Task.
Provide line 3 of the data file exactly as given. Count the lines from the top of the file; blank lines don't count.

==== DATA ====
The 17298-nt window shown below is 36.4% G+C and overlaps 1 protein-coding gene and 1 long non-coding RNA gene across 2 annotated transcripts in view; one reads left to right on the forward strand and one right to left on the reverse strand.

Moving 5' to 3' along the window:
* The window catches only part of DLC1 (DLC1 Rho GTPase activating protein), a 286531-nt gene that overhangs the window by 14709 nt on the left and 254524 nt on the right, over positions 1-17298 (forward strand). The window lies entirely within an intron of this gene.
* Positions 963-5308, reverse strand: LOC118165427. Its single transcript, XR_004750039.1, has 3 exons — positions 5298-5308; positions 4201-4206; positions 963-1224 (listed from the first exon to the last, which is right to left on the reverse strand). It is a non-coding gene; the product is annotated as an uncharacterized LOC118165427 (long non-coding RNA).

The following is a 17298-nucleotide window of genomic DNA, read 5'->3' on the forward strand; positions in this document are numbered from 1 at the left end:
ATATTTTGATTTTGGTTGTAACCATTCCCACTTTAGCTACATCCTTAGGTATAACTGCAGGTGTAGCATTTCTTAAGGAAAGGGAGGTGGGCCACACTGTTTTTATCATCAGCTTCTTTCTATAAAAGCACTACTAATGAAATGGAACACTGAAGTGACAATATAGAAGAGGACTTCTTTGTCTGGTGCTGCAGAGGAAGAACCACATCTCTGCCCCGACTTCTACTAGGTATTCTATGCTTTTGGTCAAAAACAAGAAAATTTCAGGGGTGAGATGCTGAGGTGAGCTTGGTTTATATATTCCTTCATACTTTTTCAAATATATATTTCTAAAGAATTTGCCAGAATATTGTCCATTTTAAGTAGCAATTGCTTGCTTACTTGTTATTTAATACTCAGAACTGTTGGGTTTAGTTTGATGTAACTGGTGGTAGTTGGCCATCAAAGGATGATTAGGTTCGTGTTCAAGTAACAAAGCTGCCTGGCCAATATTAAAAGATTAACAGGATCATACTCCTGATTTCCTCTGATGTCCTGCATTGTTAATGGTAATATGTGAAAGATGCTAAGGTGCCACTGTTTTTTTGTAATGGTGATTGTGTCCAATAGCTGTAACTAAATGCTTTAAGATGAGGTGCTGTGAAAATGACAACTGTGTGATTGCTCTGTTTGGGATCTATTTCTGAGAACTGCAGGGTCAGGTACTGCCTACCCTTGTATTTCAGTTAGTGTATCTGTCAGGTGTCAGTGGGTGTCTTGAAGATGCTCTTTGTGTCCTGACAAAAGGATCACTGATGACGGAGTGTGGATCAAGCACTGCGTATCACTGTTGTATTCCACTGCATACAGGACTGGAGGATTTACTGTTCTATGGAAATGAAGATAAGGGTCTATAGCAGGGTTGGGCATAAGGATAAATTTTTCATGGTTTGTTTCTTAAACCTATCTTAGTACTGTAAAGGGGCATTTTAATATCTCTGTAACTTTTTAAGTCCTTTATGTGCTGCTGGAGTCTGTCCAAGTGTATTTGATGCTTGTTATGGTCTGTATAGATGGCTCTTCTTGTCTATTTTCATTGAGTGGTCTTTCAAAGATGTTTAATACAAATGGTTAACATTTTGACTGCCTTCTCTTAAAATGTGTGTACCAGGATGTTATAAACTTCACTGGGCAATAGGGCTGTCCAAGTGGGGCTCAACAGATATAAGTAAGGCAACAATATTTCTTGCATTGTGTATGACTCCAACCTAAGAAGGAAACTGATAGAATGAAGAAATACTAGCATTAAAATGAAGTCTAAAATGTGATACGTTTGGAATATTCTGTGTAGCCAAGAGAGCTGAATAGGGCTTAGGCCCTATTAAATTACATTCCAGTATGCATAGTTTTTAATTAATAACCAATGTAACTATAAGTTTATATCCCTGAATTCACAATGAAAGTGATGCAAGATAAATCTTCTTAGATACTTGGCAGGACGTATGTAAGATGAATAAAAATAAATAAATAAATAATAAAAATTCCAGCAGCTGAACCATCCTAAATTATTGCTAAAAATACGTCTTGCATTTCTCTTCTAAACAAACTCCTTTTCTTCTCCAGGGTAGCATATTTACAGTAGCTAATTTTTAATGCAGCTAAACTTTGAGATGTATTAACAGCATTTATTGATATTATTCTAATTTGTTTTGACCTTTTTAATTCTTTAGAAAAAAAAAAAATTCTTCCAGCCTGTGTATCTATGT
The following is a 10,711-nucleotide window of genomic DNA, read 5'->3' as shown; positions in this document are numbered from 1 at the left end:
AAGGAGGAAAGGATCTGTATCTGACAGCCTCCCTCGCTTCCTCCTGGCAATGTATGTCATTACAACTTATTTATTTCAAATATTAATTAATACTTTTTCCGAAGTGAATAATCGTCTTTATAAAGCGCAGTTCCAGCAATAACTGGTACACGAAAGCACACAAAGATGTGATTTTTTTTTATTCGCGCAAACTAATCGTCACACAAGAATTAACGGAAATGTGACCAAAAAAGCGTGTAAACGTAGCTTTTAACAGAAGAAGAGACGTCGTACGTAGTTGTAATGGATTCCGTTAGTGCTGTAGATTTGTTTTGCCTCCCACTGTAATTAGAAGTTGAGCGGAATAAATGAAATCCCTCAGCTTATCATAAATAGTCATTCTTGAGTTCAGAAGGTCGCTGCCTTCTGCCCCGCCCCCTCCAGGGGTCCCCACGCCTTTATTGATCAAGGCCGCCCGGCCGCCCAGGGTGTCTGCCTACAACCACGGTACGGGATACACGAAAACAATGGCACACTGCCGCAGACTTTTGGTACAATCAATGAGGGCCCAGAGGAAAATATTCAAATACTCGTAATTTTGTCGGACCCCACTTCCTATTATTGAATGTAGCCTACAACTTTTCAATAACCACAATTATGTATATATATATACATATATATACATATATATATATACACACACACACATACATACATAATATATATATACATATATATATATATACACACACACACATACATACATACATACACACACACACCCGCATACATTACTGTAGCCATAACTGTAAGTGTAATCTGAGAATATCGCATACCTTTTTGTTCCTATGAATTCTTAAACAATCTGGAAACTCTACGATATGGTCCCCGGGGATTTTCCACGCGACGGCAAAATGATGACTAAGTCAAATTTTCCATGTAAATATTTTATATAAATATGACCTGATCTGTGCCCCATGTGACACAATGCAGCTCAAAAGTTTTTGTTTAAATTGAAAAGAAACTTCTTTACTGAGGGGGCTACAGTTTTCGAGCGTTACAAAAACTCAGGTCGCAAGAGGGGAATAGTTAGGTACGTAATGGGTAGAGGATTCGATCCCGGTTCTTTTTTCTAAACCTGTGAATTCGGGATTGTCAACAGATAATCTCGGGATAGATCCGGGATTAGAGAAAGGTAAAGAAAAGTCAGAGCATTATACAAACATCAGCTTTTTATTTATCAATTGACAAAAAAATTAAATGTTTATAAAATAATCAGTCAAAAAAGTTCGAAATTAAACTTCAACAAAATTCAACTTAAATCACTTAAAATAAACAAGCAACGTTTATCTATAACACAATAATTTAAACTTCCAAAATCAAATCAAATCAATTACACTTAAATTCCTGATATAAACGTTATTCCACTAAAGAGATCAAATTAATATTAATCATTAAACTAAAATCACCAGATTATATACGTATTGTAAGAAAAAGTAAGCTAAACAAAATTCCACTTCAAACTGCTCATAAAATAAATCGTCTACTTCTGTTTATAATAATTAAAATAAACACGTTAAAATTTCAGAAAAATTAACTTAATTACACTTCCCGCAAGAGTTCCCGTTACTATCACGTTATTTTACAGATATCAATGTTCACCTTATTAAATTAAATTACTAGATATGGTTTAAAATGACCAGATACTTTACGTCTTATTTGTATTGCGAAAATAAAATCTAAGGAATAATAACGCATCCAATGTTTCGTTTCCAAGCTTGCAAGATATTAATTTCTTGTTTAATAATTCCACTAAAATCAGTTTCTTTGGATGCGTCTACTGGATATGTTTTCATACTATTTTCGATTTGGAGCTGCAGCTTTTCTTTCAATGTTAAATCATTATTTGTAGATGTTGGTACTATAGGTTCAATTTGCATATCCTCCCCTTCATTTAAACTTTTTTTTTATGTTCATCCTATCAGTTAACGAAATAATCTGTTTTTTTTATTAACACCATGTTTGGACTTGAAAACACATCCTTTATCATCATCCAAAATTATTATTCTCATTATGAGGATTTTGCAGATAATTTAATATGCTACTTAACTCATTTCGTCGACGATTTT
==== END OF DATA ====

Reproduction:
* The window catches only part of DLC1 (DLC1 Rho GTPase activating protein), a 286531-nt gene that overhangs the window by 14709 nt on the left and 254524 nt on the right, over positions 1-17298 (forward strand). The window lies entirely within an intron of this gene.